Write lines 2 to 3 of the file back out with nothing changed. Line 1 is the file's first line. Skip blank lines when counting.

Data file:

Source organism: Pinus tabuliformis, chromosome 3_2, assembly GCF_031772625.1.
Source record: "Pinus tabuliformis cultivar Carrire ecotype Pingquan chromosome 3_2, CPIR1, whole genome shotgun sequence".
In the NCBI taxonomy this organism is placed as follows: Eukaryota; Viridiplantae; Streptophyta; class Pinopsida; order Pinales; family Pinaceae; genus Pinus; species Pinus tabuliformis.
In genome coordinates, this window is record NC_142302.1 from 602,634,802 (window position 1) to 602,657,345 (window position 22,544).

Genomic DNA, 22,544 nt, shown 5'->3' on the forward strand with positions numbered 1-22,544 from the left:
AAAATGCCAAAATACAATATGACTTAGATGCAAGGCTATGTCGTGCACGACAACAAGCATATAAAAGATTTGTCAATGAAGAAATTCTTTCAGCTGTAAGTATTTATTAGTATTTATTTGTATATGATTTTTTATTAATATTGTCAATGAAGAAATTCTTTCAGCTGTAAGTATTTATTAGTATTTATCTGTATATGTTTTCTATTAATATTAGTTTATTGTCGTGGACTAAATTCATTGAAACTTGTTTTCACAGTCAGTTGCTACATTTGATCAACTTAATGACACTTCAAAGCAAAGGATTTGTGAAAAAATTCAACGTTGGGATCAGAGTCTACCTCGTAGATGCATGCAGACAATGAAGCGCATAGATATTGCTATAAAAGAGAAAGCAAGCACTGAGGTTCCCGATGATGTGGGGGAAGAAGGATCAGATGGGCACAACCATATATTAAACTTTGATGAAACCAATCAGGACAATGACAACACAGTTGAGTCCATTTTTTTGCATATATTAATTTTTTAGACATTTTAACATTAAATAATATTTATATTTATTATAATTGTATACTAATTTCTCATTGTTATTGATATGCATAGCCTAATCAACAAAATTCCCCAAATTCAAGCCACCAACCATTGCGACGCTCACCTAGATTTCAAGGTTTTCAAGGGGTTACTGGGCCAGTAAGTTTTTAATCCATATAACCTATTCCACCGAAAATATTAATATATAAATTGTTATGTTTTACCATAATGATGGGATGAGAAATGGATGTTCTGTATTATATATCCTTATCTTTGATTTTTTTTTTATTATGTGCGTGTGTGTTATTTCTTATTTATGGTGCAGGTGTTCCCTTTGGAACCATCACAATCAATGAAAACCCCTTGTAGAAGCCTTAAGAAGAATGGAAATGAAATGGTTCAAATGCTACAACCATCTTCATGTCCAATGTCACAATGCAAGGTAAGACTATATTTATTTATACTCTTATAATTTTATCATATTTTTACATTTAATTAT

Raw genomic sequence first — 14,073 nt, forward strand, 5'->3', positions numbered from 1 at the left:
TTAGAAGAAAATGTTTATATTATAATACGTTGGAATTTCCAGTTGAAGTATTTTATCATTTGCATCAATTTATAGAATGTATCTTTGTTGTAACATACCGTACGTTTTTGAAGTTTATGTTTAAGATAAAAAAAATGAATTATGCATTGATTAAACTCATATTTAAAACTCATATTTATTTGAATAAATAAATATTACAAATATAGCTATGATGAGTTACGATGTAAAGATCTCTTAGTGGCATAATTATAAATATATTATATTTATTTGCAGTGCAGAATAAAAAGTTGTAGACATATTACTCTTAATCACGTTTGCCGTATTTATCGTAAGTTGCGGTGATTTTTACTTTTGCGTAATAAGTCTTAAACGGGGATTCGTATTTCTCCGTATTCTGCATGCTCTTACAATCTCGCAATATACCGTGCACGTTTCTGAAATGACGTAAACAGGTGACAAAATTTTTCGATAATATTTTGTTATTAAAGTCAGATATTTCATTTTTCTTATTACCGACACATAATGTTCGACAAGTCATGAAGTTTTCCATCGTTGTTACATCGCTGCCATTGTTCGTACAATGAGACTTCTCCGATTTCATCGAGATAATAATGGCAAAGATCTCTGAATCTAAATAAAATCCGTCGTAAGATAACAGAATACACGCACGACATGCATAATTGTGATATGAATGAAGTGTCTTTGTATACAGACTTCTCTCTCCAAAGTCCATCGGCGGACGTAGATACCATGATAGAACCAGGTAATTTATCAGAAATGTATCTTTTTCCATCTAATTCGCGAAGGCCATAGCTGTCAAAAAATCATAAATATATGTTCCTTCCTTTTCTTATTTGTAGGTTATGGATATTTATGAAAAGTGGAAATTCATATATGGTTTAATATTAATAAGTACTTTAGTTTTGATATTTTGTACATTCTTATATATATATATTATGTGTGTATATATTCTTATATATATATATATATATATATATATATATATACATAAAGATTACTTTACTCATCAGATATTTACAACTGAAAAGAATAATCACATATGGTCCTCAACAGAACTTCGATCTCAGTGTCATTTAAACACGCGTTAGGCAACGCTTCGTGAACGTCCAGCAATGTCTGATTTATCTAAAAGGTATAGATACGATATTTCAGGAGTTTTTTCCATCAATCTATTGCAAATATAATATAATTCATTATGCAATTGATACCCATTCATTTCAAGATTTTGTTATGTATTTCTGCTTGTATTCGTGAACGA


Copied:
Source record: "Pinus tabuliformis cultivar Carrire ecotype Pingquan chromosome 3_2, CPIR1, whole genome shotgun sequence".
In the NCBI taxonomy this organism is placed as follows: Eukaryota; Viridiplantae; Streptophyta; class Pinopsida; order Pinales; family Pinaceae; genus Pinus; species Pinus tabuliformis.